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Thread: any experiences with spinal cord surgery? (sib ment)

  1. #11
    NancyR's Avatar
    NancyR is offline INCIIDer - A Community Creator
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    MY dd has had major surgery - but on her legs. I can certainly help you with questions about recovery, etc...

    I think most importantly, PRIOR to the surgery get a list from the neurosurgeon as to what meds you should go home with post op and their doses. Double check this with what prescriptions are given to you when you are discharged. Both times we had problems with the meds. THe first time they forgot to give us a prescription for liquid valium to control the muscle spasms, and the 2nd time they gave us HALF the recommended dose for the pain meds (the doctor saw she was 25 Kilos and some how translated that as pounds!!).

    Also, get a time line of what to expect post op: how long immobilized, how long for strenghtening and how long to full recovery.

    Most importantly, it was awful having Leela enter school late - all the kids had their buddies, etc... and she didn't have a best friend all year. Pull him out of school at the end of the year and time the surgery so he will be ready for school come September (if you have the luxury to do so given his diagnosis).

    With Leela's surgery the first 3 months were really hard on my physically due to all the lifting - start working out now so you will have the upper body strength to help him go to the bathroom, etc..

    If you could pre-freeze about two to three weeks worth of food prior to the surgery it will take a ton of pressure off of you. I really didn't sleep the first few weeks we got home because I was so busy helping dd get thru.

    We also brought home several bed pans, much easier than transferring to the toilet, and she did lose some bladder control temporarily post op.

    Hugs! N

  2. #12
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    Thanks for sharing your surgery stories ladies - I really appreciate it. Wow that was rough for all of you. OMG Nancy, I really feel for you. Fortunately I don't think what we're doing is anywhere near as involved.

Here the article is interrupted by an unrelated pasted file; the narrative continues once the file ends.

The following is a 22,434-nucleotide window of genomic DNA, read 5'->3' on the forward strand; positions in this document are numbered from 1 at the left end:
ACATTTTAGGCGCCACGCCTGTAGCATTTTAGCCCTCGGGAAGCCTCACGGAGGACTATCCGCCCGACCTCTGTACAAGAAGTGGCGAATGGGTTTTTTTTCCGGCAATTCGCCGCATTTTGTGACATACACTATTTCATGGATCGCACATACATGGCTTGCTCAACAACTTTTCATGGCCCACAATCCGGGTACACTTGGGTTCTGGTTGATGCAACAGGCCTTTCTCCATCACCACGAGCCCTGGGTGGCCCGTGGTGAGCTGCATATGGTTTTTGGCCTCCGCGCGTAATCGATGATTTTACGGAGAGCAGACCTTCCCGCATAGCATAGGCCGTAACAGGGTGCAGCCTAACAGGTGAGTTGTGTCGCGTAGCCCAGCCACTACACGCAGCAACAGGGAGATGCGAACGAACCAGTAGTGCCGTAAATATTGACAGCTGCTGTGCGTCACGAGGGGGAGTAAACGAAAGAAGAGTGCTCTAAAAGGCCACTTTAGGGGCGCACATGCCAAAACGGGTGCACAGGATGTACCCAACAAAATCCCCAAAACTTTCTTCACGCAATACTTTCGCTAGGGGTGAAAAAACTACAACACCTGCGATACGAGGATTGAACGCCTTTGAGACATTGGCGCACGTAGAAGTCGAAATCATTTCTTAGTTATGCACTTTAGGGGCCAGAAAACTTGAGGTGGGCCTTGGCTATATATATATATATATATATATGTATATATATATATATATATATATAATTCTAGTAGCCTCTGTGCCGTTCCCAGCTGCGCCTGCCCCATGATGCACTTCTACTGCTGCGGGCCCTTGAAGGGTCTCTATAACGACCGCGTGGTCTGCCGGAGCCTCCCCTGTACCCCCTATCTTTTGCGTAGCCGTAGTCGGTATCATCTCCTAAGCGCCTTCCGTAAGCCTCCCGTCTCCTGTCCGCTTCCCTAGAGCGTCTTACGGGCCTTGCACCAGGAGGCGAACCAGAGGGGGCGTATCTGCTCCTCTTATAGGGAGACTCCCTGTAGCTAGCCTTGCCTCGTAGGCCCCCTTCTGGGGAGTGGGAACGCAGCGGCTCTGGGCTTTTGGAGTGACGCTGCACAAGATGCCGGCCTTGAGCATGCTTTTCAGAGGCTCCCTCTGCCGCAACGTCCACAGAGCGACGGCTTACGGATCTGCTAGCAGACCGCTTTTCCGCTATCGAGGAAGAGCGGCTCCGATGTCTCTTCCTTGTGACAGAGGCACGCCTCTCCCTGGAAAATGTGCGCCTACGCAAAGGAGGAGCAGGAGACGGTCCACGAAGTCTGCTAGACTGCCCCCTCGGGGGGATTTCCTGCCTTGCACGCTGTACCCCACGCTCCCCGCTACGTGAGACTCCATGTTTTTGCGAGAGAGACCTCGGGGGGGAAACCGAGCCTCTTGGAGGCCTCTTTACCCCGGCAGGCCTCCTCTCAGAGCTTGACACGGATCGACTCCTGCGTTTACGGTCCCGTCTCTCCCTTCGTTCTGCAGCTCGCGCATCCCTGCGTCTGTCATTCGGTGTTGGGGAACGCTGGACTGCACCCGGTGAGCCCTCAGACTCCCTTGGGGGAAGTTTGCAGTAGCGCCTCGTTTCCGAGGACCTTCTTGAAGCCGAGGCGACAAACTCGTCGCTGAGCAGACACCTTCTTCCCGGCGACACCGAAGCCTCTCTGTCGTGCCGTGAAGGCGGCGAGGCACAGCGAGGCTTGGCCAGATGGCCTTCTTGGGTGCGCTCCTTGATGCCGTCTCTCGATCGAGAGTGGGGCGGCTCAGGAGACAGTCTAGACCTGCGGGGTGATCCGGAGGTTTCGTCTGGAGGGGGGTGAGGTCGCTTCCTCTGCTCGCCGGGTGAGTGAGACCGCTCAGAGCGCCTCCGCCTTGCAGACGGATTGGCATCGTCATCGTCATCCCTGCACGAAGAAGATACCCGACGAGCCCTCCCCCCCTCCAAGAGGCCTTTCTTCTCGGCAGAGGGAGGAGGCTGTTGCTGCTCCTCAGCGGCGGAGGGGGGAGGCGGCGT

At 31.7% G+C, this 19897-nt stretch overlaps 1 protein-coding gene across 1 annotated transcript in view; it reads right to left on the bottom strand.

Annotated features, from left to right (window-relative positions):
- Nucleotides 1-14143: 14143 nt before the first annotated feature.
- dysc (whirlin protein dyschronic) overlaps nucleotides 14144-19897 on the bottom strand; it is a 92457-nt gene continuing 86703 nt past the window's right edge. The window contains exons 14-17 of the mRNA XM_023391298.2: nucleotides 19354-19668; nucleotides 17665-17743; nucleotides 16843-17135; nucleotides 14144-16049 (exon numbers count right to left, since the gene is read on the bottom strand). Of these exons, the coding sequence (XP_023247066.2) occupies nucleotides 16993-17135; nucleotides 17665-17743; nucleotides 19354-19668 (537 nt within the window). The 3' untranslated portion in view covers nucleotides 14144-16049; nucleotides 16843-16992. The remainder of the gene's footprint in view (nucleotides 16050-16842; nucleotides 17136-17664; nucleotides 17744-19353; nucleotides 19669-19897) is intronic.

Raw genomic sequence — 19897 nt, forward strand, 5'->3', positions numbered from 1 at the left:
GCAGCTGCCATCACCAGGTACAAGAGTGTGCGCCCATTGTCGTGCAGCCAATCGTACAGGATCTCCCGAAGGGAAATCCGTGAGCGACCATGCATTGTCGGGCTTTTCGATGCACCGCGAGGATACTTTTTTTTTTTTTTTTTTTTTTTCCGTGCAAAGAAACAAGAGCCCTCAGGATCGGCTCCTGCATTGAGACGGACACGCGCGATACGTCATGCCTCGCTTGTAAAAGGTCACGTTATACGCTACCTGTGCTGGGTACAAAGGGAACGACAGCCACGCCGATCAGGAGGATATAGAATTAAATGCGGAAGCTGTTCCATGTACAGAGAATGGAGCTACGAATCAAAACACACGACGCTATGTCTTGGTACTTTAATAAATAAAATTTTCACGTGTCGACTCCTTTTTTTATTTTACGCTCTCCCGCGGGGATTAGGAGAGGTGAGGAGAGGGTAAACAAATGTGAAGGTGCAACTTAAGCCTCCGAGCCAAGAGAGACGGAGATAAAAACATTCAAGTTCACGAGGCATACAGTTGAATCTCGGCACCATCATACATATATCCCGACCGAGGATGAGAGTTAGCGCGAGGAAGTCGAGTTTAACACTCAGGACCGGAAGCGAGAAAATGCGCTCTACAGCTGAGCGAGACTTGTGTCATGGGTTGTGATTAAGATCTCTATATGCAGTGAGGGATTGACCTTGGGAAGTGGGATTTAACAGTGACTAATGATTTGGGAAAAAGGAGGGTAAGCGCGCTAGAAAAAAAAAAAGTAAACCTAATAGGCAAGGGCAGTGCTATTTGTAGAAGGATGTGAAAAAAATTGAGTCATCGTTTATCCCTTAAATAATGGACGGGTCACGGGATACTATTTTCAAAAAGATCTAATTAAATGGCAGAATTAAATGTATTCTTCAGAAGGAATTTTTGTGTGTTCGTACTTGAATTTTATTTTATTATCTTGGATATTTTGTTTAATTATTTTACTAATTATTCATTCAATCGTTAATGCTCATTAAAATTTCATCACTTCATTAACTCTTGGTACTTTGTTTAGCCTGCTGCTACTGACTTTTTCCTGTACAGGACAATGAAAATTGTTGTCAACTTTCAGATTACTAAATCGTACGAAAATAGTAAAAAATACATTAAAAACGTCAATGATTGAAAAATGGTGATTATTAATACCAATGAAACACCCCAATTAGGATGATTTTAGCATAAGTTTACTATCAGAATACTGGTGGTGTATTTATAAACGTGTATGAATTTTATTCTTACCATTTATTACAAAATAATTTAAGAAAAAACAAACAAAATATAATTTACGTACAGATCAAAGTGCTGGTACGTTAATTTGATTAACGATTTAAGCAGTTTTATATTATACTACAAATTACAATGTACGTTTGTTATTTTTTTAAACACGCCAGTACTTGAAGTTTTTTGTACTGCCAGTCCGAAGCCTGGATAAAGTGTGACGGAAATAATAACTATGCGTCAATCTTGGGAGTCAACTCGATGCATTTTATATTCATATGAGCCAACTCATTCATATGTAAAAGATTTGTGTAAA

We saw the neurosurgeon on Monday. This surgery will release the tether of the spinal cord. Basically he will go in somewhere very low, which will require taking off a small amount of bone on two vertebrae to go in between. Then he opens up the dura and whatever else, and finds the filum, which he said should be easy since it's fatty and thickened in ds's case. Then he snips it. He'll send a small portion off to pathology. But that's it. It should take about three hours. DS will need to be flat on his back for a day (hoping to heal enough that fluid doesn't leak out before he gets upright). He'll probably be in the hospital for two days afterward, possibly a couple more. Then he goes home. By the time he goes home, he won't be on anything stronger than ibuprofen. It still sounds like it's going to hurt though! I need to call back and ask a few more questions about recovery, but he will probably be back in school soon.

    The surgery is scheduled for late October, about a week before halloween. I want to do it the week prior to that, but it doesn't work with DH's schedule, who will have to be the one staying at the hospital most of the time because I'm still nursing my 3 month old. Ds has off from school that week but the surgery's on a Friday. So he may end up missing some school the following week. we'll see.